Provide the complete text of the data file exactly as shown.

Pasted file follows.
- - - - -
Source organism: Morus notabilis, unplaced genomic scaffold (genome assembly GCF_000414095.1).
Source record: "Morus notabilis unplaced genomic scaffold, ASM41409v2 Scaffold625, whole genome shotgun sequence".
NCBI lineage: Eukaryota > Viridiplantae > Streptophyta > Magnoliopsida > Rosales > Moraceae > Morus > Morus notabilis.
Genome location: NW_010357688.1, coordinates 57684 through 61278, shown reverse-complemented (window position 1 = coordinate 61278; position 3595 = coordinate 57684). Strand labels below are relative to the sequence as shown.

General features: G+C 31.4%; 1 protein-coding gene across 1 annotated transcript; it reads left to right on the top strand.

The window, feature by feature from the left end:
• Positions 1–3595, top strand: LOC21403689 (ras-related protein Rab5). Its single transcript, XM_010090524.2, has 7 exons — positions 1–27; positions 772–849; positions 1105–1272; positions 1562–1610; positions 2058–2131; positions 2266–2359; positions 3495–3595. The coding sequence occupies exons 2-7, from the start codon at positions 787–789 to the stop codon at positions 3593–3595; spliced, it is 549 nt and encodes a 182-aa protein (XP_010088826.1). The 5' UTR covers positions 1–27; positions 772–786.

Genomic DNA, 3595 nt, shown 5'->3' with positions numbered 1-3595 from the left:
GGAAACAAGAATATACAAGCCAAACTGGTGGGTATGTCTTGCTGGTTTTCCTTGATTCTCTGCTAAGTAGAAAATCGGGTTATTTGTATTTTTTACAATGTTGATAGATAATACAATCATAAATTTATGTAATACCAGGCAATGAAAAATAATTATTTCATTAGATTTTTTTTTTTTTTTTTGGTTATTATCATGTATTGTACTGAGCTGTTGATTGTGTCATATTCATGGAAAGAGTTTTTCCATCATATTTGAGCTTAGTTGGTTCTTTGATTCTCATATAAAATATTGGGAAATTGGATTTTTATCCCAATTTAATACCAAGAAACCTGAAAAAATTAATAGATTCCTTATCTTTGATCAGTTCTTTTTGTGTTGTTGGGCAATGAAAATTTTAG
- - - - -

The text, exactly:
Source organism: Morus notabilis, unplaced genomic scaffold (genome assembly GCF_000414095.1).
Source record: "Morus notabilis unplaced genomic scaffold, ASM41409v2 Scaffold625, whole genome shotgun sequence".
NCBI lineage: Eukaryota > Viridiplantae > Streptophyta > Magnoliopsida > Rosales > Moraceae > Morus > Morus notabilis.
Genome location: NW_010357688.1, coordinates 57684 through 61278, shown reverse-complemented (window position 1 = coordinate 61278; position 3595 = coordinate 57684). Strand labels below are relative to the sequence as shown.

General features: G+C 31.4%; 1 protein-coding gene across 1 annotated transcript; it reads left to right on the top strand.

The window, feature by feature from the left end:
• Positions 1–3595, top strand: LOC21403689 (ras-related protein Rab5). Its single transcript, XM_010090524.2, has 7 exons — positions 1–27; positions 772–849; positions 1105–1272; positions 1562–1610; positions 2058–2131; positions 2266–2359; positions 3495–3595. The coding sequence occupies exons 2-7, from the start codon at positions 787–789 to the stop codon at positions 3593–3595; spliced, it is 549 nt and encodes a 182-aa protein (XP_010088826.1). The 5' UTR covers positions 1–27; positions 772–786.

Genomic DNA, 3595 nt, shown 5'->3' with positions numbered 1-3595 from the left:
GGAAACAAGAATATACAAGCCAAACTGGTGGGTATGTCTTGCTGGTTTTCCTTGATTCTCTGCTAAGTAGAAAATCGGGTTATTTGTATTTTTTACAATGTTGATAGATAATACAATCATAAATTTATGTAATACCAGGCAATGAAAAATAATTATTTCATTAGATTTTTTTTTTTTTTTTTGGTTATTATCATGTATTGTACTGAGCTGTTGATTGTGTCATATTCATGGAAAGAGTTTTTCCATCATATTTGAGCTTAGTTGGTTCTTTGATTCTCATATAAAATATTGGGAAATTGGATTTTTATCCCAATTTAATACCAAGAAACCTGAAAAAATTAATAGATTCCTTATCTTTGATCAGTTCTTTTTGTGTTGTTGGGCAATGAAAATTTTAG